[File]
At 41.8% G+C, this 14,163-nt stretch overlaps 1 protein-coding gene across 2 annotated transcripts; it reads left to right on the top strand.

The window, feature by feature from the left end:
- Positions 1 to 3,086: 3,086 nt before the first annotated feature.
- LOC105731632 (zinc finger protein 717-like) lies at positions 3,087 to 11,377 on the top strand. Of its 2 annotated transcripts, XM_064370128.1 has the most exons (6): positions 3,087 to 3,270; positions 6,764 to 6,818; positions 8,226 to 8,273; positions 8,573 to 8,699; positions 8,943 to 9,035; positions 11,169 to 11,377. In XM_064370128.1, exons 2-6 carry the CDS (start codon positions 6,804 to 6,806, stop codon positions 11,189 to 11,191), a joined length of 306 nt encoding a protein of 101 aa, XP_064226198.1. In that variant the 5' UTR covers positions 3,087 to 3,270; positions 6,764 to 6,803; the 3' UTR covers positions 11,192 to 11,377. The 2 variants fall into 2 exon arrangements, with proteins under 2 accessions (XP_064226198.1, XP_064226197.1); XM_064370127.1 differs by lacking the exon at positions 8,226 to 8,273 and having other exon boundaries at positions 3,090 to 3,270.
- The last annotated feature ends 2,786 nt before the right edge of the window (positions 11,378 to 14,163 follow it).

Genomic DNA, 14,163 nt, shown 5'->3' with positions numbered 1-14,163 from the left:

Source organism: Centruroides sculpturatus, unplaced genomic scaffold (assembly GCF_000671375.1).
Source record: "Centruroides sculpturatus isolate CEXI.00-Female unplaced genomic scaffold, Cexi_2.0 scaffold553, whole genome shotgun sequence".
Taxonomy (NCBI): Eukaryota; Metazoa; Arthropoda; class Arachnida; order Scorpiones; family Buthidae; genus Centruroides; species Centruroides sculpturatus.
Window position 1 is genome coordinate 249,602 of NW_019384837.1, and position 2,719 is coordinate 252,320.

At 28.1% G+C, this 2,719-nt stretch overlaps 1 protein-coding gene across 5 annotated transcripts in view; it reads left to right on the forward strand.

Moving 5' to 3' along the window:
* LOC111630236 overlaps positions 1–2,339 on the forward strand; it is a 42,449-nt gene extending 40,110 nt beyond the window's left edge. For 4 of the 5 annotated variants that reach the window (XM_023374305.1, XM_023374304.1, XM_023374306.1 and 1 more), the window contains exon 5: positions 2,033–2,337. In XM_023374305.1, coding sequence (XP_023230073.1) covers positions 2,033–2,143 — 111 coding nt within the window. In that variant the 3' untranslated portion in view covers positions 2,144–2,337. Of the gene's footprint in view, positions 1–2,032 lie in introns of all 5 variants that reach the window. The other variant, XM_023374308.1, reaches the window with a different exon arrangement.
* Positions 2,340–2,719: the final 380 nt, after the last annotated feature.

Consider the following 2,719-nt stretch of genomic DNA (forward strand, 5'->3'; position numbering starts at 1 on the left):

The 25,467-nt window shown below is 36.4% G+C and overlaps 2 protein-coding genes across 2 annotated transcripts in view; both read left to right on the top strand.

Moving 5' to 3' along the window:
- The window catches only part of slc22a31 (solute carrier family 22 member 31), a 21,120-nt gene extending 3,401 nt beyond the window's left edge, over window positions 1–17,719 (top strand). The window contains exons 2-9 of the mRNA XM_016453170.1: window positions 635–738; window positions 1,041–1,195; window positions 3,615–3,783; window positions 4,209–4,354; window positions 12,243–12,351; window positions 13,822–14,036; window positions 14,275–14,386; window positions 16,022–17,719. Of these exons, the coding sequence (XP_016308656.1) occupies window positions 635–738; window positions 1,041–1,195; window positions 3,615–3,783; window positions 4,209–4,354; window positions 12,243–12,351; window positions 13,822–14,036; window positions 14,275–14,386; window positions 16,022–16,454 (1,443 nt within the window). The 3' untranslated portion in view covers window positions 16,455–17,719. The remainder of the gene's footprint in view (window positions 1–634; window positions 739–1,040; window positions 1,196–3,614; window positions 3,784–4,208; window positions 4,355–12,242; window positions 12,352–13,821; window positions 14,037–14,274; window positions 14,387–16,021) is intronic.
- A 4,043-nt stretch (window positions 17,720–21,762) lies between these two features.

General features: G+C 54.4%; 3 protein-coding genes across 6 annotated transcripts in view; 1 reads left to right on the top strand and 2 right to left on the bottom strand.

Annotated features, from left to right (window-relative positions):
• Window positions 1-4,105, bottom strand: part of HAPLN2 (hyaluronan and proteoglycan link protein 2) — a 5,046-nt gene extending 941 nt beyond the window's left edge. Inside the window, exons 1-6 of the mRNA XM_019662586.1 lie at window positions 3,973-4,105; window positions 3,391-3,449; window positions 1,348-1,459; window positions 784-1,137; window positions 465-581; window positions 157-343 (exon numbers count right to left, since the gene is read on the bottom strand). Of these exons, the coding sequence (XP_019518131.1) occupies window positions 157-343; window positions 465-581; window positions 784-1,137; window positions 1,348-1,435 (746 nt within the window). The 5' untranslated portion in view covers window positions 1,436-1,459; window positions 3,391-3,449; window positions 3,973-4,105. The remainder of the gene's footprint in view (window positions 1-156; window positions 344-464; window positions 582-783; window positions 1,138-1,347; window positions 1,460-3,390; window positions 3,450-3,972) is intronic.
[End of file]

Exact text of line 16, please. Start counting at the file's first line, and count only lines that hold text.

The 25,467-nt window shown below is 36.4% G+C and overlaps 2 protein-coding genes across 2 annotated transcripts in view; both read left to right on the top strand.